― better communicate the value of non-standard varieties and minority languages as community languages

― thoughtfully integrate them in the teaching and learning offered by community-based schools

― better include them in ongoing efforts centred on the pro- motion of multilingualism as a cognitive, social, educational and economic resource.

The ultimate goal will be to design a new strategy for the maintenance of the UK’s community languages.


Programme

Tuesday 16 April 2019

09:30 Registration

10:00 Welcome by Petros Karatsareas (University of Westminster)

10:15 Opening remarks by Yaron Matras (University of Manchester)


10:30 – 11:30 Panel 1 – Chair: Petros Karatsareas

Katie Harrison (University of Nottingham): The impact of language attitudes and ideologies on the maintenance of Ukrainian in the United Kingdom

Jing Huang (University of Bath): Heteroglossia, ideology, and identity in a Birmingham Chinese complementary school: a linguistic ethnography

Mahera Ruby (UCL Institute of Education), Nurull Islam (Mile End Community Project) and Kathleen McCarthy (Queen Mary University of London): Co-constructing relationships and meanings between Bangladeshi grandmothers and grandchildren through story-telling in Sylheti

11:30 – 12:30 Discussion


12:30 – 13:30 Lunch break

13:30 – 14:30 Panel 2 – Chair: Birgül Yılmaz

Çise Çavuşoğlu (Near East University): Learning “posh” Turkish in London: young people’s perceptions of Standard vs. Cypriot varieties

Petros Karatsareas (University of Westminster): Negotiating the position of Cypriot Greek in London’s Greek complementary schools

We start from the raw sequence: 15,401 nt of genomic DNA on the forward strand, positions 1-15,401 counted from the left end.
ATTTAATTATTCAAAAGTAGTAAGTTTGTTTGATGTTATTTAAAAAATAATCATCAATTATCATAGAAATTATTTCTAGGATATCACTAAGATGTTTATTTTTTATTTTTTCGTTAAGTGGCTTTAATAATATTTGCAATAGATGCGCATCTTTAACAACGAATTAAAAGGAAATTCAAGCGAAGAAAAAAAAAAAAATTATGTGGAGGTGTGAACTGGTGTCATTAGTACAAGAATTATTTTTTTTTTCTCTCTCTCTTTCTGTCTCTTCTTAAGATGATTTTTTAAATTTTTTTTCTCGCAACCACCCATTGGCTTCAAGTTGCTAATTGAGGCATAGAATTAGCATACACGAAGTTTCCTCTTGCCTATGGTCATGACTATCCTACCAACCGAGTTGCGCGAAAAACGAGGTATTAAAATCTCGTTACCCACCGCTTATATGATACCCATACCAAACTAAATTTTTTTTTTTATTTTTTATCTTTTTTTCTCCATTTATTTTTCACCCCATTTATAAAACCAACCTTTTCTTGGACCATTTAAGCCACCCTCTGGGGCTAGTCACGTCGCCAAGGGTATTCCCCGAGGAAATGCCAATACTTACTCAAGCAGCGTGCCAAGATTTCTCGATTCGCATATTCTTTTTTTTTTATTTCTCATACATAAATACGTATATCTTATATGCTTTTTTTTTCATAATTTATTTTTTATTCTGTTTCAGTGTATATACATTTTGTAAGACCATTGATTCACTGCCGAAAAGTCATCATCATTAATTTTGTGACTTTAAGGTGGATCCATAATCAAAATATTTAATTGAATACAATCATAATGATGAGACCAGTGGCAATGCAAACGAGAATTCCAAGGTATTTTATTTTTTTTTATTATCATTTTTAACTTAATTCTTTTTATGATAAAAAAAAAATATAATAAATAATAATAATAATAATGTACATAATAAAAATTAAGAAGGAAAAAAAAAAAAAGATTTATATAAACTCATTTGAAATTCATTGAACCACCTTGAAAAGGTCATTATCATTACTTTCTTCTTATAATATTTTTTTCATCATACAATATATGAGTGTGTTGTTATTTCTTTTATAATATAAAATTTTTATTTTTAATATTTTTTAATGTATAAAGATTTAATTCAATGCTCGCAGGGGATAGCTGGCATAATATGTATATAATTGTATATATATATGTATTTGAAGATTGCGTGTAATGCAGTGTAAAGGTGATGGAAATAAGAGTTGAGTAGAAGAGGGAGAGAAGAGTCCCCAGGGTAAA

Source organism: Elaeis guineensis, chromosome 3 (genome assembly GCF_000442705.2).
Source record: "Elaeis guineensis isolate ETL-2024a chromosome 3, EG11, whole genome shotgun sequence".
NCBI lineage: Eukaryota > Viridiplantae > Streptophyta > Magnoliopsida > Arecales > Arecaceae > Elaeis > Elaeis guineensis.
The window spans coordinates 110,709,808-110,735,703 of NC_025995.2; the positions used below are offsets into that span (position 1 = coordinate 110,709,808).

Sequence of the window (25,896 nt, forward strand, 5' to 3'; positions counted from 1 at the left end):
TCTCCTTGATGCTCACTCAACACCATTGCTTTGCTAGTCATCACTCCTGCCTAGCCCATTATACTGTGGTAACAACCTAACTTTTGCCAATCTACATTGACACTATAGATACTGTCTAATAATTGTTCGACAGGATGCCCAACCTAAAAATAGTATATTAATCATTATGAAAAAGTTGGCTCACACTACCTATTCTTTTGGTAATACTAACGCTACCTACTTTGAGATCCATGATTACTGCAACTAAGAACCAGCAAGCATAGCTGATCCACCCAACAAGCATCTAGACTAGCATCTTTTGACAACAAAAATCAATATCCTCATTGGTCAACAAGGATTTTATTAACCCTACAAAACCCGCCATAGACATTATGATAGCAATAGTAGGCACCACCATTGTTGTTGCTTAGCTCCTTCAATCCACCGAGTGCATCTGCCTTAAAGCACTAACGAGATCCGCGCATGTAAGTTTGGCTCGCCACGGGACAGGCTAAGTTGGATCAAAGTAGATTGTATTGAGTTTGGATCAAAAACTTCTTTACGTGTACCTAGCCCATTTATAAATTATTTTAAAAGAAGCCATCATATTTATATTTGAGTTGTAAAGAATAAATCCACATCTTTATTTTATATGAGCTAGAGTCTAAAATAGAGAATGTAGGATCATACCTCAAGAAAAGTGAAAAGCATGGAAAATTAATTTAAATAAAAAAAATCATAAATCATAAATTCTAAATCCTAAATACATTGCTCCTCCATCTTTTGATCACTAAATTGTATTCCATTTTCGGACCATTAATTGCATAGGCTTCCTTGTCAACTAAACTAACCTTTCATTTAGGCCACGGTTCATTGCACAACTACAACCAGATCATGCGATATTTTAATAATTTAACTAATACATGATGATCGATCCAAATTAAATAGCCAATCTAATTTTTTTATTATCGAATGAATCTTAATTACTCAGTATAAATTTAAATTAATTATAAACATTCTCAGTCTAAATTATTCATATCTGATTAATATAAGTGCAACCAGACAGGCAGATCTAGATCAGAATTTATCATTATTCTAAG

Rasha Soliman (University of Leeds): The teaching of Arabic as a community language in the UK


14:30 – 15:30 Discussion


15:30 – 16:00 Coffee break

16:00 – 16:40 Panel 3 – Chair: Rasha SolimanAlejandro Dayán-Fernández (University of Glasgow & Heriot-Watt University): “I’m sorry you had to listen to my castrapo”: language ideologies of the Galician diaspora in London

Birgül Yılmaz (University of Westminster): Language attitudes among Kurds in the UK: region, religion, social class and gender 16:40 – 18:00 Discussion



Wednesday 17 April

10:00 – 10:30 Pascale Vassie (National Resource Centre for Supplementary Education)


10:30 – 11:30 Panel 1 – Chair: Katie Harrison

Inna Hryhorovych (St Mary’s Ukrainian School)

Lina Maksymuk (Ukrainian Language School in Nottingham)

Inma Gil Rosendo (Troula Galician Playgroup)

Nurull Islam (Mile End Community Project)


11:30 – 12:30 Discussion

12:30 – 13:30 Lunch break

13:30 – 14:30 Panel 2 – Chair: Çise Çavuşoğlu

Gülgün Özçelik (Turkish Cypriot London Representative Office)

Ertanch Hidayettin (National Resource Centre for Supplementary Education)

Saussan Khalil (University of Cambridgε)

Janez Sar (Kurdish Supplementary School)


14:30 – 15:30 Discussion

15:30 – 16:00 Coffee break

16:00 – 17:30 Round table and ways forward
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Created By: